Tuesday links: orphan ETFs

10Oct06

As always we are interested in hearing your questions and comments on the linkfest of any of our other posts.

Ticker Sense on the divergence between stock prices and sentiment.

Barry Ritholtz at the Big Picture is on the case of the anomalous BLS employment release. As is Menzie Chinn at Econbrowser who compares current employment trends to the most recent prior expansion.

David Andrew Taylor at dismally.com is focusing on personal income and consumptoin to get a better picture on the economy.

James Picerno at the Capital Spectator thinks we should not be complacent about consumption spending.

Brett Steenbarger at TraderFeed on conducting due diligence on your own portfolio management process.

Adam Warner at the Daily Options Report adds to the discussion on whether there are too many investment blogs.

Larry Nusbaum at Millionaire Now! likes reading other writer’s investment rules as much as we do.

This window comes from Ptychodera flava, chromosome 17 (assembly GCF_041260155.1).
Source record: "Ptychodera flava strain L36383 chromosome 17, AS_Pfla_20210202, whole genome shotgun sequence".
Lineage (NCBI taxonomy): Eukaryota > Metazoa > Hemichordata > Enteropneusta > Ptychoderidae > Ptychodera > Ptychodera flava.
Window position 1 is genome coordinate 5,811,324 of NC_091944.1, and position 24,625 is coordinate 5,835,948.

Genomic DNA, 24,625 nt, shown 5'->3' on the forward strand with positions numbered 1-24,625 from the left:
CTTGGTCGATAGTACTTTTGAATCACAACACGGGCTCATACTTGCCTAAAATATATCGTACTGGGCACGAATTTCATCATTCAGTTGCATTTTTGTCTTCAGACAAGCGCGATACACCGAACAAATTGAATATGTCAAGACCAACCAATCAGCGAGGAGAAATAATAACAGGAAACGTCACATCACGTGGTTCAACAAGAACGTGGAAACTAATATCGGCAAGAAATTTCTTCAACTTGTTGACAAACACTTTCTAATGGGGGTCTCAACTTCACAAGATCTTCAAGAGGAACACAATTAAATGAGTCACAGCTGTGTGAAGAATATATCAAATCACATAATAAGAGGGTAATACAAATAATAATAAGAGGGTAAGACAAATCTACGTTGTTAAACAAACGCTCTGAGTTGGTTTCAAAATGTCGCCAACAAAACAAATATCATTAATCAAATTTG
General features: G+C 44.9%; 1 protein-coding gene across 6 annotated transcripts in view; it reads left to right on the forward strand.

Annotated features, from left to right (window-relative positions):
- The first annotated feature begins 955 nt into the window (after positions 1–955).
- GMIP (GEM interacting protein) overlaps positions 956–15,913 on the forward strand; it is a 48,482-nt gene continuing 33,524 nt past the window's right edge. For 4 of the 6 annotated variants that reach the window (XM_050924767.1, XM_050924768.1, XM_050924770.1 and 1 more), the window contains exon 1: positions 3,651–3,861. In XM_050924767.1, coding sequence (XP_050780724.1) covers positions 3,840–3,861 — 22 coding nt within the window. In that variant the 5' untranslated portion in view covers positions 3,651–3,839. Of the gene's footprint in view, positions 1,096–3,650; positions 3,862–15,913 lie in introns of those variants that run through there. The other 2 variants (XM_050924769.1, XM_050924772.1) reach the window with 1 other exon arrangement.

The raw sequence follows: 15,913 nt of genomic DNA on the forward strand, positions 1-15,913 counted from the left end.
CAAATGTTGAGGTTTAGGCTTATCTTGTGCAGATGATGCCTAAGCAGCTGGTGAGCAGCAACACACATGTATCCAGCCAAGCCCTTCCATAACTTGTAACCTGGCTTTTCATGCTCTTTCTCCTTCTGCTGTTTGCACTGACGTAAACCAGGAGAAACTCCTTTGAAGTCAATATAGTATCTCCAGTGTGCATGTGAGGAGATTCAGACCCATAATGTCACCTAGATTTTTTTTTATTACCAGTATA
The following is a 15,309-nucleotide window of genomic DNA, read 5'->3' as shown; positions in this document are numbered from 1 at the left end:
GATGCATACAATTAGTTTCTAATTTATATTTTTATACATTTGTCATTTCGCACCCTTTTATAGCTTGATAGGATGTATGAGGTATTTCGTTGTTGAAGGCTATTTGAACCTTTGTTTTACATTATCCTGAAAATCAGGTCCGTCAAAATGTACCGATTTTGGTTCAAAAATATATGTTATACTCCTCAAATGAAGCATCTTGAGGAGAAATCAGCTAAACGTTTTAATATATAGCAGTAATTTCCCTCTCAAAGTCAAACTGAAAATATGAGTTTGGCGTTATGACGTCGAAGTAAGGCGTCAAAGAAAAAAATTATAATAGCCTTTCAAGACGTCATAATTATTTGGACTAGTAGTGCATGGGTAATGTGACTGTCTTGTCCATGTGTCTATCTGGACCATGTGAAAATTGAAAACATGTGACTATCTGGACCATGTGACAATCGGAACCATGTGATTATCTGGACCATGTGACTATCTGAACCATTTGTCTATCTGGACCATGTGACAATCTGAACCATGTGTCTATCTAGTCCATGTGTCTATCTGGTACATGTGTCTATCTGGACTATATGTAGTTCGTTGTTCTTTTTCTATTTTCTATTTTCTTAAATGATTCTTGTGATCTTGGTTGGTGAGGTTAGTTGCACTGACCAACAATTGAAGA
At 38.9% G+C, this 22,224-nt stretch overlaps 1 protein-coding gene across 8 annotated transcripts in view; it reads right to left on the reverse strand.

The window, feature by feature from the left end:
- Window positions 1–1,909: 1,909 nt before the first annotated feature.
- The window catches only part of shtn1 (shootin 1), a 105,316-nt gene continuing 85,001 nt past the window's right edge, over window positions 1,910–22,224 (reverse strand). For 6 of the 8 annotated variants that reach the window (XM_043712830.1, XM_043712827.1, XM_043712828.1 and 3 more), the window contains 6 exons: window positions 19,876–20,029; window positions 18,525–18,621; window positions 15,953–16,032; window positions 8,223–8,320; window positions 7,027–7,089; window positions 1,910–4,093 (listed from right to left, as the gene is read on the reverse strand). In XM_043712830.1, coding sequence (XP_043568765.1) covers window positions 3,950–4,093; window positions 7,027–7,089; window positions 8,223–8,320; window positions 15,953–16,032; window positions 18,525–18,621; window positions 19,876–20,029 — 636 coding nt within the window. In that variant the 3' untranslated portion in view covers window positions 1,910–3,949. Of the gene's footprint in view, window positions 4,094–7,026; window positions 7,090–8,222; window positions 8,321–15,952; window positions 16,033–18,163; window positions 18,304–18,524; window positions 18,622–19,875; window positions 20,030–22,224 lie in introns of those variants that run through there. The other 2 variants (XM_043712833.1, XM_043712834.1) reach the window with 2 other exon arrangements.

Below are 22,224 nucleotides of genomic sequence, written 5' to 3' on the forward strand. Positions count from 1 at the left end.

Paul Kedrosky at Infectious Greed is surprised that this story on potential private equity “club deal” collusion did not garner the attention of the Feds earlier.

Roger Ehrenberg at Information Arbitrage on the bad idea that is direct investment by pension funds in private equity deals.

DealBook nicely summarizes the debate over whether Google (GOOG) is buying a whole bunch of copyright infringement lawsuits with their purchase of YouTube.

Jen Ryan at TheStreet.com on whether the flood of new ETFs will create “orphan ETFs.”

Random Roger looks at some of the details involved in managing an all-ETF portfolio.

Mark Hulbert at Marketwatch.com on why fund companies have such a strong effect on mutual fund performance.

Steve Levine in the Wall Street Journal on the return of oil and gas partnerships.

Yaser Anwar at ETF Trends on the new oil sands ETF.

James Surowiecki in the New Yorker on the (annoying) battle between Blue-ray and HD DVD for next gen DVD supremacy.

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